Here are some of the hundreds of notifications you can get each day.
Observe a large portion of the products digital Nowadays, most of the information that is deemed useful has been brought out throw in the user’s face. This is like when you are rushing to the company to make it in time, suddenly, a marketing staff somewhere appears right in front of you, and tells you to do exactly what are suggested below. , the reason is they just want to help you … (Wait WHAT!)
And the bad thing is there isn’t just one hint …
Discount notifications, app upgrade reminders, new version changes, etc. It’s not hard to drive someone crazy, if we keep sending push notifications, but ignore them. their expectations. Especially if they can’t control their appearance.
This is a bit too much, but in some cases when you need intense concentration, it can be extremely uncomfortable, simply because it appears at the wrong time, in the right place. Even some of my friends, after getting so many notifications, decided to take the time to… delete the app, and include a few (a few) negative reviews on it.
Naturally, the problem with push notifications is only a small part.
Many products and applications also arbitrarily add other information and interactions at the first login of the user.
The formation of user expectations
Can say, user expectations is a luxury and has not been properly cared for. Even for products that are considered intelligent, when it is thought that it can understand one or more parts of the user’s context. Their expectations still need to be carefully considered from the designer’s side.
One of the classic examples can be mentioned is Clippy – virtual assistant application was launched by Microsoft in 1997. Basically, Clippy illustrates a paperclip with the ability to appear unexpectedly to give you suggestions depending on which Microsoft Office suite office application you are using.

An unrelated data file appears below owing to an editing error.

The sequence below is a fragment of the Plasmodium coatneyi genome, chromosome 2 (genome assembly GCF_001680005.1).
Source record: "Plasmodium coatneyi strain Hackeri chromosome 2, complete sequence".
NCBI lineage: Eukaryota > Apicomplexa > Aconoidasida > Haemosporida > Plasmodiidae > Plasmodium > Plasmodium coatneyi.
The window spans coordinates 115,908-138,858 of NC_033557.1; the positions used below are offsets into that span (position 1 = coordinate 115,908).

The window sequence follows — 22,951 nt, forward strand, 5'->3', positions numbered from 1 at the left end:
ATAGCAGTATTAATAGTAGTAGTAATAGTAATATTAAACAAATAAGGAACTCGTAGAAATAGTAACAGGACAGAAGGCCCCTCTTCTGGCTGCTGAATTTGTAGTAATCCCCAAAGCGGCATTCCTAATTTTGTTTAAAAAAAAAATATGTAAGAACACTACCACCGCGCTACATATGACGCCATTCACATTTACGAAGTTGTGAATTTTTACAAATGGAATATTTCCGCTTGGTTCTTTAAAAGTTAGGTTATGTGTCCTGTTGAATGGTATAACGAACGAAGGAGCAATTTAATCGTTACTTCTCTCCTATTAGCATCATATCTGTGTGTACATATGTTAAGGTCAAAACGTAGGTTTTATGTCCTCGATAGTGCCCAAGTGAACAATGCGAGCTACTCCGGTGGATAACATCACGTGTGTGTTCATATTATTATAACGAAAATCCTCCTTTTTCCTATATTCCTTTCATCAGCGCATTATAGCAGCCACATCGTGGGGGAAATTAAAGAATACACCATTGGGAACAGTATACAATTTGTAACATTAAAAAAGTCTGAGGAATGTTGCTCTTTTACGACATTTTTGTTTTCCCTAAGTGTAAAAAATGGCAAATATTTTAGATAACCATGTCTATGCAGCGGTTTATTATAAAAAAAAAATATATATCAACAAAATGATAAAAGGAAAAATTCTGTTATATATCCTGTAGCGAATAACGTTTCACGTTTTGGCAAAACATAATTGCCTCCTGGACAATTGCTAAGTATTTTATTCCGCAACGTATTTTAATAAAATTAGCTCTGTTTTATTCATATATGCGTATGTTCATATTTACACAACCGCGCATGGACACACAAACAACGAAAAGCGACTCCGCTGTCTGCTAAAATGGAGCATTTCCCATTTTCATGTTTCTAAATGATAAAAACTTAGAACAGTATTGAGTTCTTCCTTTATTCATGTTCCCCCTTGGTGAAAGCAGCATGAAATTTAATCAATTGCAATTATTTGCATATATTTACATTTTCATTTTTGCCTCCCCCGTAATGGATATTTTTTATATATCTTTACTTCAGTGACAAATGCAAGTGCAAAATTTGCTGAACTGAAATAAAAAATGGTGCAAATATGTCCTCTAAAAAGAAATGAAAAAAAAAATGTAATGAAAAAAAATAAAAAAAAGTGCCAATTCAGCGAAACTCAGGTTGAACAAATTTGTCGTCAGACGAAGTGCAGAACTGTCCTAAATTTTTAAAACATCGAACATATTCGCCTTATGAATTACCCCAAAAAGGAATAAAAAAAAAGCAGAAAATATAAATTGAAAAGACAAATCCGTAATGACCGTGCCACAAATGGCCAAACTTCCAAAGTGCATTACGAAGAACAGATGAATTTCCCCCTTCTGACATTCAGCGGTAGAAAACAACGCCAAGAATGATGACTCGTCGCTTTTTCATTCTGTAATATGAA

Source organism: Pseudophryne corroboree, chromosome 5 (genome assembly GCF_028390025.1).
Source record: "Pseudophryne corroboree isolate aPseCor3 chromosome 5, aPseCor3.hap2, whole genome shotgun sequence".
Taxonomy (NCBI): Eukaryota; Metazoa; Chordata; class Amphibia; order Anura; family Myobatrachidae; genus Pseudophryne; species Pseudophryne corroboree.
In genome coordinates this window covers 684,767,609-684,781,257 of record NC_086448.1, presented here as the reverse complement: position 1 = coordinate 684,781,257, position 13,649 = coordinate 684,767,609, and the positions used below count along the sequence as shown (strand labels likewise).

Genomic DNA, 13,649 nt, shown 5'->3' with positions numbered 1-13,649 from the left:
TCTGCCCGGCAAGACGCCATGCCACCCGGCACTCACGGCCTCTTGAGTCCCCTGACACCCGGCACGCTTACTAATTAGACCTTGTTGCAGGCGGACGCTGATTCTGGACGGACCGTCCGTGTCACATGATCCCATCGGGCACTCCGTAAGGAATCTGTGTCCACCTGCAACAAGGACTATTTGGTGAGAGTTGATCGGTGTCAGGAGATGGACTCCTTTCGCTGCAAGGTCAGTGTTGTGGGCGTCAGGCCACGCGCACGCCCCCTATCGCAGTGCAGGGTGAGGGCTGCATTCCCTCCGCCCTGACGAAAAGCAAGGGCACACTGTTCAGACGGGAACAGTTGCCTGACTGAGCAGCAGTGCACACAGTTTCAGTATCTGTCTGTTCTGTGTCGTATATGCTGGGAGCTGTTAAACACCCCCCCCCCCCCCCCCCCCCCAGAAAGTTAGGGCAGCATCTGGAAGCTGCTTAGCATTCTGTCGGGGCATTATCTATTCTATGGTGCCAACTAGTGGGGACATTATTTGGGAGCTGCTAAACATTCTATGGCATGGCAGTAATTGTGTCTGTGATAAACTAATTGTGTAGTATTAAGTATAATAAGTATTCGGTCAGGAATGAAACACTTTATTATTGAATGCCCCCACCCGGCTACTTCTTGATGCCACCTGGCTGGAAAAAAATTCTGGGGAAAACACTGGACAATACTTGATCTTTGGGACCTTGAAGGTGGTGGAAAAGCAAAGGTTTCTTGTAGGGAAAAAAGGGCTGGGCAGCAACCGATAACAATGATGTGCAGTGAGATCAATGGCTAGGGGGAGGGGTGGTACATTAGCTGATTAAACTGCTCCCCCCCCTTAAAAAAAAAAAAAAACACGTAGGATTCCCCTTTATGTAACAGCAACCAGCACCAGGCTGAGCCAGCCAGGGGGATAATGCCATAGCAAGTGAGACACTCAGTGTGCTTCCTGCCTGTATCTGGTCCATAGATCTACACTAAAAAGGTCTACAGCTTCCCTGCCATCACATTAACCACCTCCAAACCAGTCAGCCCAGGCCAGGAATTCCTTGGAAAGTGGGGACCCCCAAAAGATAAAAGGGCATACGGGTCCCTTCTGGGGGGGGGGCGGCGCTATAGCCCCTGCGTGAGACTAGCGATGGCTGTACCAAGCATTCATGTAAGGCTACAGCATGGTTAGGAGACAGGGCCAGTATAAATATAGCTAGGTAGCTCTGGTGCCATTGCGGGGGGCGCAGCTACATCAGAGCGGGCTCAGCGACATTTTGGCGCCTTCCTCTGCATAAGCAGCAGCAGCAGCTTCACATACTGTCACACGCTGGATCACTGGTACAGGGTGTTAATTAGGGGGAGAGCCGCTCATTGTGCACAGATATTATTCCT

The funny thing is you don’t know when it will come up, and give hints. In addition, that hint was not really as smart as what was presented, even completely useless. As a result, it was forced to pause after 8 years disguised as a true expert.
One of the biggest reasons for failure Clippy is because it created an expectation that was completely contrary to its true ability.
First of all, it was designed for the identities of an intelligence similar to that of a human. By illustrating it a face, with conversation bubbles like the way humans talk. Therefore, it is expected that it must be excellent, at least to understand their confusion in some cases.
However, Clippy was unable to do that. Consequently, users feel ‘crazy’ about the ungainly behavior and behavior it brings.
Strive to create an image Clippy more human, perhaps only making it look user-friendly in the early stages of exposure. Once it couldn’t meet their minimum expectations, of course it looked like a cheater.
Elsewhere, it is not coincidental that for a long time, e-commerce exchanges have applied an anonymous payment feature (purchase as guest), instead of requiring you to go through registration steps to select and purchase products.
They understand that, with first-time experiences, your expectations are often tied to specific purposes such as buying an essential item, finding a commodity. Therefore, brand trust is still very little from users. So, instead of asking dozens of irrelevant questions, building trust by creating an instant experience from the get-go will help them ‘retain customers’ for longer.
The user’s expectation is also shown through effect Jakob (Jakob Law’s). This effect indicates that users tend to use it website, the ingredients on which have characteristics (pattern) is similar to those website which they have used before.